I admit that I’ve judged those on social media that have seemed to go on with their daily lives and continue to post pictures of their kid’s messy first-food faces, family vacations, ridiculous memes and silly quotes during a week when much of America has been in mourning.  And yet perhaps this is their way of coping while so much of the world has been paralyzed by grief and fear.
Last week after watching the video of Philando Castile bleeding to death in his car while his fiance’s four-year old daughter sat in the back of the car and a cop’s shaky gun spoke to the world’s horrified onlookers, I found solace not in taking to the streets protesting, writing inflammatory Facebook messages or canvasing my neighborhood with #Blacklivesmatter pamphlets.   
Instead, I eased my 8-month-pregnant body into a lawn chair in our backyard as my two and four-year-old frolicked around shirtless in the silently drifting cottonwood seeds.  My hand on my belly, my unborn son twisted and turned and I amusedly watched my bump ripple with life.  I lay my head back, closed my eyes, and drank in the musical laughter of my innocent children and allowed the summer Colorado sun to press her hot hand on my face.  And just as a duty is sometimes perfunctorily done, I dutifully gave thanks for that solitary moment.        
Thomas Merton writes, “No despair of ours can alter the reality of things, or stain the joy of the cosmic dance which is always there…”  There is delight to be had.  It is our duty to notice and give thanks for it even when it is the last thing we feel like doing.  It is our duty to delight.
A music director sings this song in dark days,
“God is our refuge and strength, a very present help in trouble.  Therefore we will not fear, though the earth should change and though the mountains slip into the heart of the sea; though its waters roar and foam, though the mountains quake at is swelling pride.  There is a river whose streams make glad the city of God, the holy dwelling places of the Most High.  God is in the midst of her, we will not be moved; God will help her when morning dawns.  The nations made an uproar, the kingdoms tottered; He raised His voice, the earth melted.  The Lord of hosts is with us; the God of Jacob is our stronghold.  Selah.”  Psalm 46: 1-7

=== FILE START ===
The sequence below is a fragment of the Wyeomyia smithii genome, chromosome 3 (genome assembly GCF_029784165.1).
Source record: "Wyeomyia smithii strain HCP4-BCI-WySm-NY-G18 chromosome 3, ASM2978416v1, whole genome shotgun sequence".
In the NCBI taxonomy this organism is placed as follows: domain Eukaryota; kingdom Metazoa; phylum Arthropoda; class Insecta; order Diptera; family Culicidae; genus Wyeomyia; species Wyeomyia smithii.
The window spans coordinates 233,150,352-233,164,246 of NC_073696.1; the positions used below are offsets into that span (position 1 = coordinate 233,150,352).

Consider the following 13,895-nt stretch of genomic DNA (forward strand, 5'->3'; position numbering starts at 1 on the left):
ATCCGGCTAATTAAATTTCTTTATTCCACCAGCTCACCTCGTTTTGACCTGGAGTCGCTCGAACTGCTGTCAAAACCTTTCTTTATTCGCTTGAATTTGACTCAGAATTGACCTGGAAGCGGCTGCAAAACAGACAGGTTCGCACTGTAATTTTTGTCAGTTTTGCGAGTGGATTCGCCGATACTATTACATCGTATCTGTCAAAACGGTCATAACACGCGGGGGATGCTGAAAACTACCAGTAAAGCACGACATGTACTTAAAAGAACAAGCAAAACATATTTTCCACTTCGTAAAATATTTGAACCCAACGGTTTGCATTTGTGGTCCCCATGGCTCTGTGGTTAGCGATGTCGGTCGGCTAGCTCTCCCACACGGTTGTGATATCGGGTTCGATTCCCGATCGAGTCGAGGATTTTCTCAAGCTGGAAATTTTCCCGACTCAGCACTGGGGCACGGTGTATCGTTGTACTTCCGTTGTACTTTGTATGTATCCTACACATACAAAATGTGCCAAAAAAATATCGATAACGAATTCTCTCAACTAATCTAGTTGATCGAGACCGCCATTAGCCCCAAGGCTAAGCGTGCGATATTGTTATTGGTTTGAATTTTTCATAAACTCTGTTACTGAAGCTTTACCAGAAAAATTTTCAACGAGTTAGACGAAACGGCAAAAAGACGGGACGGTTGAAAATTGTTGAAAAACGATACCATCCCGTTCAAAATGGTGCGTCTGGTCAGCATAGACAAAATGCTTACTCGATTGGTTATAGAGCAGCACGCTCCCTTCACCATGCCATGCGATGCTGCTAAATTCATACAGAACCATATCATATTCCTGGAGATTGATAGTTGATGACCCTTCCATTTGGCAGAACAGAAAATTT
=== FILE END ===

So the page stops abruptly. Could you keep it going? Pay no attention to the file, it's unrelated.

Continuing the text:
God is still in our midst.  He is with us.  He is our stronghold.  His streams of gladness cut through our weary land.  Selah.  Pause and rest in that truth.
We have a duty not to run away, bury our heads in the ground or shield ourselves from suffering just because we don’t like how it makes us feel.  How can we love when we have our eyes squeezed shut?  Don’t turn off the news, but sit with it, internalize it, and then talk to God about it.  Is there anything He wants you do?  
It is our duty to see.   
And we have a duty to act when it is in our power to do so.
But we also have a duty to delight.  And it is a beauty-from-ashes kind of delight.  A resurrection song that rings out only as we die to our self-centeredness and the world’s empty promises of peace.  Ours is a peace in spite of, not because of.  It’s a joy that skims along the surface of the storm, catching the wind, riding it and finding that—amazingly–it’s possible not to sink after all.  But this is only through hope in Someone that keeps us from being trampled by fear. 
In the hours before Jesus is crucified, He speaks these words to his followers, “Therefore you too have grief now; but I will see you again, and your heart will rejoice, and no one will take your joy away from you” (Jn. 16:22).
No one.  Nothing.  Will take your joy away from you.  Do you believe that?
Friends, our God is stronger.  Hatred and fear cannot steal our joy, quench our love or extinguish our light.  Our duty is to keep our eyes pried open even in the pain and do what we can in our communities to alleviate suffering and injustice.  But it is also our duty—whether we feel like it our not–to delight.  


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"We are grasping for an elusive hope, wrestling with despair and choking for fresh air.  We either let anger crush us or we take the easy way out and run away, hide and pretend the suffering doesn’t exist.  I know.  I’m a recovering runaway myself.      But there is another way..."